tragic irony

tragic irony
noun Date: 1833 irony 3b

New Collegiate Dictionary. 2001.

Look at other dictionaries:

  • tragic irony — dramatic irony in tragic drama. [1825 35] * * * ˌtragic ˈirony 7 [tragic irony] noun uncountable (technical) a technique in literature in which a character s actions or thoughts are known to the reader or audience but not to …   Useful english dictionary

  • tragic irony — dramatic irony in tragic drama. [1825 35] * * * …   Universalium

  • tragic irony — trag′ic i′rony n. lit. dramatic irony in tragic drama • Etymology: 1825–35 …   From formal English to slang

  • Irony — Ironic redirects here. For the song, see Ironic (song). For other uses, see irony (disambiguation). A Stop sign ironically defaced with a beseechment not to deface stop signs Irony (from the Ancient Greek εἰρωνεία eirōneía, meaning dissimulation… …   Wikipedia

  • irony — n. 1) bitter irony 2) dramatic, tragic irony 3) a touch of irony 4) an irony that + clause (it was a tragic irony that he was killed in a traffic accident after the war) * * * [ aɪ(ə)rənɪ] tragic irony a touch of irony bitter irony dramatic an… …   Combinatory dictionary

  • irony — 1. (Irony) (1469↑, 201↓) One of the most misused words in the entire English language. There are several types of irony. Socratic irony When someone pretends to be naive about a certain subject, and uses his questions about it to point out a flaw …   Urban English dictionary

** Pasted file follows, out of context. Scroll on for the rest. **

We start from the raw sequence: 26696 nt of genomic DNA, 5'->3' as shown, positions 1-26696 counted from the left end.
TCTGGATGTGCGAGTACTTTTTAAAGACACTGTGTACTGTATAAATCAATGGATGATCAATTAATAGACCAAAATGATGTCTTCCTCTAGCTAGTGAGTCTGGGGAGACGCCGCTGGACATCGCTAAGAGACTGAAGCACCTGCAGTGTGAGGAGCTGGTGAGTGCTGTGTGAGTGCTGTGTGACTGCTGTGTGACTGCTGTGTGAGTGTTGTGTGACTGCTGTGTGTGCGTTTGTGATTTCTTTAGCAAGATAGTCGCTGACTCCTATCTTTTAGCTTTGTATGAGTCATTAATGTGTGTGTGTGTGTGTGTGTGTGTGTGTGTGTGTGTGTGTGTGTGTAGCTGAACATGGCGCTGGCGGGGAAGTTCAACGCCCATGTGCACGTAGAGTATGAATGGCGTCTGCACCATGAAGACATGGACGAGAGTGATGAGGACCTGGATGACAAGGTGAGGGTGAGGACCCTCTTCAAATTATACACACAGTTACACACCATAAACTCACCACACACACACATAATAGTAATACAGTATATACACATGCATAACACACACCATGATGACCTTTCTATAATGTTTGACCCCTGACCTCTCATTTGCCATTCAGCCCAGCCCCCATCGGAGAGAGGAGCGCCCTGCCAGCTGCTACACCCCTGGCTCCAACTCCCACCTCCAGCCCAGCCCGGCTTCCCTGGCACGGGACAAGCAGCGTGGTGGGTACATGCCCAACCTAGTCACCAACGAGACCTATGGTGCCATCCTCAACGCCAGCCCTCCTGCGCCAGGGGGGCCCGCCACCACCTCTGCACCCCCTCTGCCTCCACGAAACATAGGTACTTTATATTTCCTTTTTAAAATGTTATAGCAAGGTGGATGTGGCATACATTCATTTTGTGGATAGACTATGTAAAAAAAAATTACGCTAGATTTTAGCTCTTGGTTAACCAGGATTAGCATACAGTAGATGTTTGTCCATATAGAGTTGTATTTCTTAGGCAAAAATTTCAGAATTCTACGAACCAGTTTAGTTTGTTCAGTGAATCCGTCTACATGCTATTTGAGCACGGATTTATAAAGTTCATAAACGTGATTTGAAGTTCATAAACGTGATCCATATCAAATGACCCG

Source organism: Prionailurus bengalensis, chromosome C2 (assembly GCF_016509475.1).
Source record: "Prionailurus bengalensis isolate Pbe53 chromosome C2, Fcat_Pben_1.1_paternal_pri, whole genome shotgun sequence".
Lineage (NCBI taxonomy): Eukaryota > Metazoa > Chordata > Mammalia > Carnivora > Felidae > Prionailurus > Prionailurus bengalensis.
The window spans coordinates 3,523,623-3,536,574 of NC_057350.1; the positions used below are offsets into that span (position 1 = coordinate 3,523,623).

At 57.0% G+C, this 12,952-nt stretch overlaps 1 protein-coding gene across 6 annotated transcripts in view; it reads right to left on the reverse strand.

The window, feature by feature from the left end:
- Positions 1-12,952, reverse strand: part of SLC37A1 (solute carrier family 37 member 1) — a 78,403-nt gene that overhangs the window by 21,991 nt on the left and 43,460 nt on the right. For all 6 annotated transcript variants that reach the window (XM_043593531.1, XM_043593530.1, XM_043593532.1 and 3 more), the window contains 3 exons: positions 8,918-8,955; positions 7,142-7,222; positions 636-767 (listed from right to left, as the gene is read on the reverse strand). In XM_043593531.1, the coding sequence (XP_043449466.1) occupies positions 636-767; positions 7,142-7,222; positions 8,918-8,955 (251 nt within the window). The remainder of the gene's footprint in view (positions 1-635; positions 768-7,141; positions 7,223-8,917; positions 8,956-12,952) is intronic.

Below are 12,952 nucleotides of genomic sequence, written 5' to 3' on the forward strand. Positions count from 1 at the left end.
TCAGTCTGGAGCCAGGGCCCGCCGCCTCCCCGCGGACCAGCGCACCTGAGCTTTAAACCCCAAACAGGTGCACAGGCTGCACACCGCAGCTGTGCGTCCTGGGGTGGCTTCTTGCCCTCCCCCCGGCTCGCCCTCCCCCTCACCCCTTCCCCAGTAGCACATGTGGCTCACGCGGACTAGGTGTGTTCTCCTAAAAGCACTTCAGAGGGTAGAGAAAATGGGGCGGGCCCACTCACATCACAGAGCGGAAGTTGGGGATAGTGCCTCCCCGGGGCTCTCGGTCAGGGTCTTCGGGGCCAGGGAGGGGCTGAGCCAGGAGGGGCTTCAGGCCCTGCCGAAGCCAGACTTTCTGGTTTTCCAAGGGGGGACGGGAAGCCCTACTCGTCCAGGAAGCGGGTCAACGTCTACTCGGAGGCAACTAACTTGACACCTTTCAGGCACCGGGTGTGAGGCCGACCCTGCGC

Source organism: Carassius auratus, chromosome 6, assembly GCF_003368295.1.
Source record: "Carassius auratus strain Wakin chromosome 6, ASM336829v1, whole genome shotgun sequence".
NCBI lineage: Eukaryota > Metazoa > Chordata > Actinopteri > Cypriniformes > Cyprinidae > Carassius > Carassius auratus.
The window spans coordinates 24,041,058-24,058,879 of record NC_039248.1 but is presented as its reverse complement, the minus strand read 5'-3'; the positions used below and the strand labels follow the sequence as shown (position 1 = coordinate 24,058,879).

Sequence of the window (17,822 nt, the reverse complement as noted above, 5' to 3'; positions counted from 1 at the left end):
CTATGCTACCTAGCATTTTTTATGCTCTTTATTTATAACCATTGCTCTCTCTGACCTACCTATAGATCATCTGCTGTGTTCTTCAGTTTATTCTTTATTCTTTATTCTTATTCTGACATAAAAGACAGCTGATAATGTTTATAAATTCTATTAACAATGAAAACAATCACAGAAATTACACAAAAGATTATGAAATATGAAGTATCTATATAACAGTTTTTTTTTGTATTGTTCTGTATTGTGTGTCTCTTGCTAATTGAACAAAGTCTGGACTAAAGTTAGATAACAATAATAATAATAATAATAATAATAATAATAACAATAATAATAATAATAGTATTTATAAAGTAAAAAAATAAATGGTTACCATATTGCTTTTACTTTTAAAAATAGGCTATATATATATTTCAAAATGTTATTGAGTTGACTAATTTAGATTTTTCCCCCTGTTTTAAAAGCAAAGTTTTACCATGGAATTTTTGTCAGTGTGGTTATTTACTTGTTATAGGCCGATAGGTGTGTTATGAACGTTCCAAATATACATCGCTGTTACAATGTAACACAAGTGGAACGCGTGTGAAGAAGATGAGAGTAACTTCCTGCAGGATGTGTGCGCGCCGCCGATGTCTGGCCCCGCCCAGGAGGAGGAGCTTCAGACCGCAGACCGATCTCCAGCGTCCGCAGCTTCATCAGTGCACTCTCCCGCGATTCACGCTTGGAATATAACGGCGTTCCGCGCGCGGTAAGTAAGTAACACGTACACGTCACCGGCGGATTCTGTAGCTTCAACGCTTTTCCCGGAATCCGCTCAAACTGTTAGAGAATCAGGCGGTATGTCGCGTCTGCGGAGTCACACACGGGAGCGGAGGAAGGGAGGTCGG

• irony — i|ron|y [ˈaıərəni US ˈaırə ] n plural ironies [Date: 1500 1600; : Latin; Origin: ironia, from Greek eironeia, from eiron person who lies ] 1.) [U and C] a situation that is unusual or amusing because something strange happens, or the opposite of… …   Dictionary of contemporary English

  • irony — noun (U) 1 the use of words that are the opposite of what you really mean, in order to be amusing or to show that you are annoyed: heavy irony (=a lot of irony): “Of course Michael won t be late: you know how punctual he always is,” she said with …   Longman dictionary of contemporary English

  • irony — noun (plural nies) Etymology: Latin ironia, from Greek eirōnia, from eirōn dissembler Date: 1502 1. a pretense of ignorance and of willingness to learn from another assumed in order to make the other s false conceptions conspicuous by adroit… …   New Collegiate Dictionary

  • tragic — adj. 1 (also tragical) sad; calamitous; greatly distressing (a tragic tale). 2 of, or in the style of, tragedy (tragic drama; a tragic actor). Phrases and idioms: tragic irony a device, orig. in Greek tragedy, by which words carry a tragic, esp.… …   Useful english dictionary

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